Tooele Transcript Bulletin – News in Tooele, Utah
image Susan Poulson talks to the Tooele County School board with a line of residents behind her Tuesday at a truth in taxation hearing at the district office.

August 23, 2012
Despite public opposition, school board raises taxes

The Tooele County School Board raised taxes Tuesday night with the doggedness of a schoolmarm standing up to a roomful of unruly students.

After two hours of impassioned testimony against the tax hike by a crowd of more than 100 at a truth in taxation hearing held in the board room of the district office, the board voted to go ahead with the 9.1 percent increase over the 2012 certified tax rate.

“I have never voted for a tax increase before,” said Jeff Hogan, Tooele County School board member. “I was the lone dissenting voice four years ago when we raised taxes, but we don’t have another alternative.”

Hogan explained that over the last four years the board has cut expenses and relied on money from the district’s fund balance to make ends meet.

“That’s why we are here now,” said Hogan. “The next cut must be in people, most likely educators, and that will mean an increase in class size.”

Terry Linares, Tooele County School District superintendent, pushed for the tax hike by reviewing a lengthy list of cuts the district has made in the last four years as revenues decreased.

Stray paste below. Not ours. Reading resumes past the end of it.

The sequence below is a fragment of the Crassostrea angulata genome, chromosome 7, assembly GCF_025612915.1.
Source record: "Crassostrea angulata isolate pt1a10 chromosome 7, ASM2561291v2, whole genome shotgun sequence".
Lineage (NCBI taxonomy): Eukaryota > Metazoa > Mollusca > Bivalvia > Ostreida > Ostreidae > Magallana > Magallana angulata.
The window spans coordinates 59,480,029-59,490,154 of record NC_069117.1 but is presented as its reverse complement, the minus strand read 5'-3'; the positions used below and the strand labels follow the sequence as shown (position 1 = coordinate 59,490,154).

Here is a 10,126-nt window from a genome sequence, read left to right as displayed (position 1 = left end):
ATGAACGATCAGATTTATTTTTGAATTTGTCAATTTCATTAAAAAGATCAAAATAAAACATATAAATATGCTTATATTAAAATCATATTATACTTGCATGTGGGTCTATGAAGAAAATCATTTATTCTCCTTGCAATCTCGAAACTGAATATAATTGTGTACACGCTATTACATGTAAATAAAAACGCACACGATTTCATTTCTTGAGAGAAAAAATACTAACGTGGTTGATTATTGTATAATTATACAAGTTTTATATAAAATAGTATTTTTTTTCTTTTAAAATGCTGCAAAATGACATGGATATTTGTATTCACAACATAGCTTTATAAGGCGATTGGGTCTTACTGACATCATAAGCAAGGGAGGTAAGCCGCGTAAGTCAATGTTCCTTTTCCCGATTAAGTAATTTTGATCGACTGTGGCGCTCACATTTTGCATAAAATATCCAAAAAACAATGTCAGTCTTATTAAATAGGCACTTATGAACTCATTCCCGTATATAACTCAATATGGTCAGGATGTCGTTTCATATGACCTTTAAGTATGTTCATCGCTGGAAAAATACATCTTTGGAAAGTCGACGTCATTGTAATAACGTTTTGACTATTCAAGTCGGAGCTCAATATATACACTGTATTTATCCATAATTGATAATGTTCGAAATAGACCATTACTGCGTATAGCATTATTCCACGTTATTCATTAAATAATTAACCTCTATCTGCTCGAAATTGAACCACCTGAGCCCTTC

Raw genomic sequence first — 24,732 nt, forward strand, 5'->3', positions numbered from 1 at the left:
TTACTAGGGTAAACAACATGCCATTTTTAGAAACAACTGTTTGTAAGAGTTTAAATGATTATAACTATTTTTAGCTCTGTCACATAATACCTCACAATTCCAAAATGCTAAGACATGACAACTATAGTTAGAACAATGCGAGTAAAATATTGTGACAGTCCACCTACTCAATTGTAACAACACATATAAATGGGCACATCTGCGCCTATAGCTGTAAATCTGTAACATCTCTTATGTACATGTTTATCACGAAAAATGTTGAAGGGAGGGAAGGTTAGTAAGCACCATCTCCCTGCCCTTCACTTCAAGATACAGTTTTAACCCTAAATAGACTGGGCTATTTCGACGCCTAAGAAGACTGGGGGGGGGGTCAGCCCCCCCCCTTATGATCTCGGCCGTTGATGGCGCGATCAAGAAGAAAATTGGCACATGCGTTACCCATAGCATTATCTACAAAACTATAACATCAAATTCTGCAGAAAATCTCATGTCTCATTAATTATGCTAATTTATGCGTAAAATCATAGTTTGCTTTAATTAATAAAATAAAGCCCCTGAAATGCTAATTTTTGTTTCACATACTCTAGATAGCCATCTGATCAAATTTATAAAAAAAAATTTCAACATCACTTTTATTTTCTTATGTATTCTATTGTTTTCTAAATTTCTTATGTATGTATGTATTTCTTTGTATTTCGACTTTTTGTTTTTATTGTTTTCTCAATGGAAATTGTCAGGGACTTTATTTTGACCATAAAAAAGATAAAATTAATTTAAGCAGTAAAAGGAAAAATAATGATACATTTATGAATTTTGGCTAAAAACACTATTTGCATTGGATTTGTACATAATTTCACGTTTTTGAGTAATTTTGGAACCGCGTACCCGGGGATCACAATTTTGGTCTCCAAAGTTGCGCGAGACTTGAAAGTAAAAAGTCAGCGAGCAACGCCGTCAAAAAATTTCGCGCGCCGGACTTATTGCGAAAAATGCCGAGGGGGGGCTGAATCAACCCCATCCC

“We know you don’t like the tax increase,” Linares told the audience. “But we have cut expenses, and we have cut a lot, but we have 14,000 students to educate.”

The audience was not sympathetic.

“I’m worried about the philosophy and sustainability of your plan,” said Seth Herring, of Tooele. “The burden is placed on taxpayers first. We need a paradigm shift or some major change because tax increases just aren’t the answer.”

Bryan Coulter, of Erda, was ready with suggestions of where to make new cuts.

“Cut all activities and clubs, sell the sports fields, go to Internet schools and shut down buildings and liquidate assets,” said Coulter. “I have had a 30 percent decrease in my pay over the last four years, but I pay $4,000 more in taxes to the government. We are paying through the nose and we are tired of it.”

Jenny Estrada, of Stansbury Park, said that the recession has hit her hard and she is still struggling.

“The tax increase will be hard,” said Estrada. “It is like you are trying to get blood out of a dry vein.”

Some property owners expressed dismay that even without the proposed increase, just the adoption of the new certified tax increase would cause their tax payment to increase.

“My tax bill will be up $300 without an increase,” said Eldon Griffiths, of Lake Point. “With the increase it goes up by $700.”

Griffiths and other taxpayers whose assessed value of their real property did not drop this year will experience what Lark Reynolds, Tooele County School District business administrator, called the “double whammy.”

State law allows the school board to adopt, without a hearing, a tax rate that will let them collect the same amount of money in property tax as they collected the previous tax year. That new rate is called the “certified rate,” and it can raise significantly when property values drop.